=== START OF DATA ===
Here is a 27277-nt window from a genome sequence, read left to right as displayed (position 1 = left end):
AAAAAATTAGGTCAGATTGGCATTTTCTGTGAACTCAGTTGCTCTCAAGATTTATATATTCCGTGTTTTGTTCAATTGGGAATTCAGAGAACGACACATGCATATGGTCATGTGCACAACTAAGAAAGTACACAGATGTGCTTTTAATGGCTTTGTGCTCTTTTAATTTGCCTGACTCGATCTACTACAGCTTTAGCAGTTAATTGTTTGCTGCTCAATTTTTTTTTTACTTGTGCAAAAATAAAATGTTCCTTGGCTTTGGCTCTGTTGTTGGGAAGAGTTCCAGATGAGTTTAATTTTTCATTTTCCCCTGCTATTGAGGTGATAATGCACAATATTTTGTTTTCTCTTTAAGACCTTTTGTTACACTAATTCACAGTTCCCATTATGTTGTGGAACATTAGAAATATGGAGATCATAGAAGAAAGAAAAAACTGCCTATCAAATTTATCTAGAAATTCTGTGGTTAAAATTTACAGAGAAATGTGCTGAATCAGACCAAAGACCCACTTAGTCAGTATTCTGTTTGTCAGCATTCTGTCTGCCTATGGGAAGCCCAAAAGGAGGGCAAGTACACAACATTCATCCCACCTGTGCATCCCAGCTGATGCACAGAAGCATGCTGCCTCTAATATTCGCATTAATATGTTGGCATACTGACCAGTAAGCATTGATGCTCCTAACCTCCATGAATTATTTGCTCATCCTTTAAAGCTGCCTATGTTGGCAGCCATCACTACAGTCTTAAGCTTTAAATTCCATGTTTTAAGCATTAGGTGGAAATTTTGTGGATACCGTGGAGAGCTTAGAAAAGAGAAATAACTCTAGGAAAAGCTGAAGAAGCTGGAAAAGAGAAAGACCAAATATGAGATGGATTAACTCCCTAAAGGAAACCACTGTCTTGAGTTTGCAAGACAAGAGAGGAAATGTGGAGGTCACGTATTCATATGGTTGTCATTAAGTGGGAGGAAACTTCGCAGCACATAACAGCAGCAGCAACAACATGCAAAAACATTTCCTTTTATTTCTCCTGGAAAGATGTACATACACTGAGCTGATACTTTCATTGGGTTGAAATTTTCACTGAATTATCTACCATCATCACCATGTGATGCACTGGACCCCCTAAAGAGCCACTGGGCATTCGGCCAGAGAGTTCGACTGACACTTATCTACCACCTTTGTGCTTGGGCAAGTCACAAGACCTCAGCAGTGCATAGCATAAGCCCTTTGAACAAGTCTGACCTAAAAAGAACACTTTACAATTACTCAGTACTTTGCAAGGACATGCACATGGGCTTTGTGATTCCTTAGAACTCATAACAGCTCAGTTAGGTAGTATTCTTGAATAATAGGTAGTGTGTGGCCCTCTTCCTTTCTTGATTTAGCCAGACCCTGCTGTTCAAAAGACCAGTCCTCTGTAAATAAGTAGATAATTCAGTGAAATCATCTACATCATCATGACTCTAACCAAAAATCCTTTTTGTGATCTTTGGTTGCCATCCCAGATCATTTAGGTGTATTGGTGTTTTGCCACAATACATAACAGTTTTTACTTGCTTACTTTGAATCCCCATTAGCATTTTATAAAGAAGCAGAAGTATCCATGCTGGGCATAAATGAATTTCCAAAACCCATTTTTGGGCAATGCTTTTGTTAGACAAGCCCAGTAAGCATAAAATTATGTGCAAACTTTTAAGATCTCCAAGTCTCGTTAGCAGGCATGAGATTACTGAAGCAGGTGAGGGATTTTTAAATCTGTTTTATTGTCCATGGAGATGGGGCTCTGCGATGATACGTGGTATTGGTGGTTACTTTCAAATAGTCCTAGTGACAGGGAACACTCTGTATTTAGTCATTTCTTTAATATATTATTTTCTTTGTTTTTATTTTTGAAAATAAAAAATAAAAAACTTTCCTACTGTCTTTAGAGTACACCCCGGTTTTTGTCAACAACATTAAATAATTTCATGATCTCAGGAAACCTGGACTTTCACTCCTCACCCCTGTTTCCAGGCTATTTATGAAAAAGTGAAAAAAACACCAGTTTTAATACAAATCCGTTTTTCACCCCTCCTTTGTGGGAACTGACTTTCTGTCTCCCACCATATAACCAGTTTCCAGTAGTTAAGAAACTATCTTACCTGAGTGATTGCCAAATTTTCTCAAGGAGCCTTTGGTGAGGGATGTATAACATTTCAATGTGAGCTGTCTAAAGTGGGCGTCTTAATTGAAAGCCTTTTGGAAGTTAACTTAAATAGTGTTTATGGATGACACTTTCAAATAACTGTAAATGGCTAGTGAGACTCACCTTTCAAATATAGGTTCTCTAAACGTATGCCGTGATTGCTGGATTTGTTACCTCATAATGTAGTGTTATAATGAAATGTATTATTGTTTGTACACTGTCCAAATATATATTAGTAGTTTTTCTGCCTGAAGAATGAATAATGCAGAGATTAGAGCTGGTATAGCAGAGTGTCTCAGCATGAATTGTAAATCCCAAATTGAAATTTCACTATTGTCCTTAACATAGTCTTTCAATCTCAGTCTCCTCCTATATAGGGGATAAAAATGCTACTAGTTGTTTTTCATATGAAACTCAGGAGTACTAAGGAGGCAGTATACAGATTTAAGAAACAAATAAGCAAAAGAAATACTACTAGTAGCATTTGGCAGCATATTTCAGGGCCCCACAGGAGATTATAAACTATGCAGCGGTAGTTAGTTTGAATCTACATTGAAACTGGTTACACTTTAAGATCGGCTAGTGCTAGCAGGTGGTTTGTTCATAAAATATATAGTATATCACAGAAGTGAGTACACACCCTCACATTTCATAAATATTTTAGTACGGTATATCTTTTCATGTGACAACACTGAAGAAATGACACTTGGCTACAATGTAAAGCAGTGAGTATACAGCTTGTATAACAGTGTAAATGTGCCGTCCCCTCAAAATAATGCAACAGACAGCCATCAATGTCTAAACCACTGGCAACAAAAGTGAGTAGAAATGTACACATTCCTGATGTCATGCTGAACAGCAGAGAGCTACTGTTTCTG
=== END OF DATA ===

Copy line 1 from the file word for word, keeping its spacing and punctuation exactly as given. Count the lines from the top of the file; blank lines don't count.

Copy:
Here is a 27277-nt window from a genome sequence, read left to right as displayed (position 1 = left end):